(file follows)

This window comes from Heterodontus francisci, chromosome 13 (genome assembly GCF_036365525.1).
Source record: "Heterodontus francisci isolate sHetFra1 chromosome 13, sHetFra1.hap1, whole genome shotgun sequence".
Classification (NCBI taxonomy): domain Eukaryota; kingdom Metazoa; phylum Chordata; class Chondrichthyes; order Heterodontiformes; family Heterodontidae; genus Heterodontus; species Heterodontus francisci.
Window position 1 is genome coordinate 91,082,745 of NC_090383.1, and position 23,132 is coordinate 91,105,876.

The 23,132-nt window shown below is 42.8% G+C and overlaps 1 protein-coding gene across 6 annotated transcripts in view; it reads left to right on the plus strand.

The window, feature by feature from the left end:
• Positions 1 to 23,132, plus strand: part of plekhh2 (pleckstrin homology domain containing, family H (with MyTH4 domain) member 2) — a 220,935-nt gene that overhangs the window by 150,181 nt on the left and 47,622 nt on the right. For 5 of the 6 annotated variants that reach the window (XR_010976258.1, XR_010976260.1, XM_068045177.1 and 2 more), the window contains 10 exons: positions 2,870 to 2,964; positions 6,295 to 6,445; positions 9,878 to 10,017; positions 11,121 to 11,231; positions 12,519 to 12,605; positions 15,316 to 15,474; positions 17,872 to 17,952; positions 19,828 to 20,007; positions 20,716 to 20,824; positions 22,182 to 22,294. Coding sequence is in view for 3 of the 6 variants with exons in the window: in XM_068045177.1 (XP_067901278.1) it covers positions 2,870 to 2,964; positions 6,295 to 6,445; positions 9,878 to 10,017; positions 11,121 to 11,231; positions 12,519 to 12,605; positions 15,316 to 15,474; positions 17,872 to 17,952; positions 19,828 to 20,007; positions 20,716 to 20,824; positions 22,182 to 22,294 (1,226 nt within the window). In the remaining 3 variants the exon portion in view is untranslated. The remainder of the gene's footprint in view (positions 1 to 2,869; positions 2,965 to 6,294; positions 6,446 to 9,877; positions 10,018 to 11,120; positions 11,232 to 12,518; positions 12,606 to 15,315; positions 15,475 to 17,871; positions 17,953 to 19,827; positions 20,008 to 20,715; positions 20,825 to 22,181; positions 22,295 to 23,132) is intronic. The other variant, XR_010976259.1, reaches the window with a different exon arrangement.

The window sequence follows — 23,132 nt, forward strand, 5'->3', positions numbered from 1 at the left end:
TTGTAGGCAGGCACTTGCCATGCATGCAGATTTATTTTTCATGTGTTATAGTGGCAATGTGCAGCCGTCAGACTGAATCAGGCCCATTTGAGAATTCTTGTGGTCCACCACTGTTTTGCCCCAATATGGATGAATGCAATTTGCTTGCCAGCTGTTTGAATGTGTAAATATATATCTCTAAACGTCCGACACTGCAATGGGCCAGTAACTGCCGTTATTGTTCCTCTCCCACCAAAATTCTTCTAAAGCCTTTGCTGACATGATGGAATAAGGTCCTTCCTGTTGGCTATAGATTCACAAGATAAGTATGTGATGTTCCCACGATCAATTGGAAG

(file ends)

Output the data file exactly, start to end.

This window comes from Heterodontus francisci, chromosome 13 (genome assembly GCF_036365525.1).
Source record: "Heterodontus francisci isolate sHetFra1 chromosome 13, sHetFra1.hap1, whole genome shotgun sequence".
Classification (NCBI taxonomy): domain Eukaryota; kingdom Metazoa; phylum Chordata; class Chondrichthyes; order Heterodontiformes; family Heterodontidae; genus Heterodontus; species Heterodontus francisci.
Window position 1 is genome coordinate 91,082,745 of NC_090383.1, and position 23,132 is coordinate 91,105,876.

The 23,132-nt window shown below is 42.8% G+C and overlaps 1 protein-coding gene across 6 annotated transcripts in view; it reads left to right on the plus strand.

The window, feature by feature from the left end:
• Positions 1 to 23,132, plus strand: part of plekhh2 (pleckstrin homology domain containing, family H (with MyTH4 domain) member 2) — a 220,935-nt gene that overhangs the window by 150,181 nt on the left and 47,622 nt on the right. For 5 of the 6 annotated variants that reach the window (XR_010976258.1, XR_010976260.1, XM_068045177.1 and 2 more), the window contains 10 exons: positions 2,870 to 2,964; positions 6,295 to 6,445; positions 9,878 to 10,017; positions 11,121 to 11,231; positions 12,519 to 12,605; positions 15,316 to 15,474; positions 17,872 to 17,952; positions 19,828 to 20,007; positions 20,716 to 20,824; positions 22,182 to 22,294. Coding sequence is in view for 3 of the 6 variants with exons in the window: in XM_068045177.1 (XP_067901278.1) it covers positions 2,870 to 2,964; positions 6,295 to 6,445; positions 9,878 to 10,017; positions 11,121 to 11,231; positions 12,519 to 12,605; positions 15,316 to 15,474; positions 17,872 to 17,952; positions 19,828 to 20,007; positions 20,716 to 20,824; positions 22,182 to 22,294 (1,226 nt within the window). In the remaining 3 variants the exon portion in view is untranslated. The remainder of the gene's footprint in view (positions 1 to 2,869; positions 2,965 to 6,294; positions 6,446 to 9,877; positions 10,018 to 11,120; positions 11,232 to 12,518; positions 12,606 to 15,315; positions 15,475 to 17,871; positions 17,953 to 19,827; positions 20,008 to 20,715; positions 20,825 to 22,181; positions 22,295 to 23,132) is intronic. The other variant, XR_010976259.1, reaches the window with a different exon arrangement.

The window sequence follows — 23,132 nt, forward strand, 5'->3', positions numbered from 1 at the left end:
TTGTAGGCAGGCACTTGCCATGCATGCAGATTTATTTTTCATGTGTTATAGTGGCAATGTGCAGCCGTCAGACTGAATCAGGCCCATTTGAGAATTCTTGTGGTCCACCACTGTTTTGCCCCAATATGGATGAATGCAATTTGCTTGCCAGCTGTTTGAATGTGTAAATATATATCTCTAAACGTCCGACACTGCAATGGGCCAGTAACTGCCGTTATTGTTCCTCTCCCACCAAAATTCTTCTAAAGCCTTTGCTGACATGATGGAATAAGGTCCTTCCTGTTGGCTATAGATTCACAAGATAAGTATGTGATGTTCCCACGATCAATTGGAAG